As a result of the previous two stages you should now have a picture of where you are going and a list of possible changes that will help you to get there.
But you could have 20 to 30 actions to develop the Group and you need to ensure that you are not distracted from the normal day to day delivery of high quality Scouting to young people.
So you need to identify the top three which will make the greatest difference (If you have any Strategic Plan actions to complete they would normally be at the top of the list). You can then focus your efforts on these to ensure that you are using volunteer time as effectively as possible.
This can be done in a number of ways. You could pick what looks like the top one and debate whether any of the others should be higher, you could get people to put their top three on post it notes and see which get the greatest number of “votes” or come up with any other method which suits your team.
It is important thing to end up with a limited number of actions which will make a difference. Do not worry that you may have identified the wrong three. There is no “correct” answer and however you have gone about the prioritisation your three will be near the top.
It’s also important not to be tempted to work on too many actions. Many Groups, Districts and Counties have produced development plans with hundreds of actions but often few of these get implemented. If you can reduce your plan to three actions (or at the very most five) everyone will know what’s important and it is far more likely that valuable changes will be made.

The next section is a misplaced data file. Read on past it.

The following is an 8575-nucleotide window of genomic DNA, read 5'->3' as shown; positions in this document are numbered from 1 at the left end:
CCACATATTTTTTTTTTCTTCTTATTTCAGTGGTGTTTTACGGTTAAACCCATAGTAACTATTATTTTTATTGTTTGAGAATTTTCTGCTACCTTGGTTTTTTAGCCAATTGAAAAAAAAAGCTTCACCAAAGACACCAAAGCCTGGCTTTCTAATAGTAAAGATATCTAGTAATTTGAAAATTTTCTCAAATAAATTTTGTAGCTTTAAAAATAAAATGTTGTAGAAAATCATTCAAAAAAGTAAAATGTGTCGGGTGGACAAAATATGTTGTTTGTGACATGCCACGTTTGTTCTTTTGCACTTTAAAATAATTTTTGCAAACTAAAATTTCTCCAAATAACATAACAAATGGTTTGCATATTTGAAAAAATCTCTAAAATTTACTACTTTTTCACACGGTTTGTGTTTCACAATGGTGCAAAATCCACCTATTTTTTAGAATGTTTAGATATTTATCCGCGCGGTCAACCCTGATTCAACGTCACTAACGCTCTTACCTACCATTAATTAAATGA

6 Preparing to Implement:
A plan has no value unless it is implemented. So there are still two things to do.
First ensure that the plan (ie the three top priorities) is communicated to everyone in the Group. If everyone knows what you are trying to do they may spot opportunities for moving towards your goals which could otherwise be overlooked.
Then you need to identify someone to lead and do the detailed planning on each of the actions. As a general rule it is better to look for someone with the right skills and resources (time, contacts or whatever) rather than trying to identify whose job description the task falls into.
Do what you have planned. Don’t forget that the District and County are there to help. Also given that this work represents the Group Scout Leader’s top priority it would seem appropriate that monitoring and reporting on it should appear near the top of the Group Executive Committee’s agendas.
8 Review and Next Steps:
When each key action is achieved it will be worth reviewing the process to establish any lessons for the future.
But each action completed also provides the opportunity to add another to the list. It may be appropriate to just revisit the prioritisation stage, but it’s also worth bearing in mind that circumstances change so from time to time it would be worth repeating the whole exercise.
Finally these notes are written to help Group Scout Leaders. If you find they can be improved in any way, for example if you have found a better way of doing something, let us know and we can make your experience available across the County.
This page was last updated on 20 June 2014 by Mike Jackson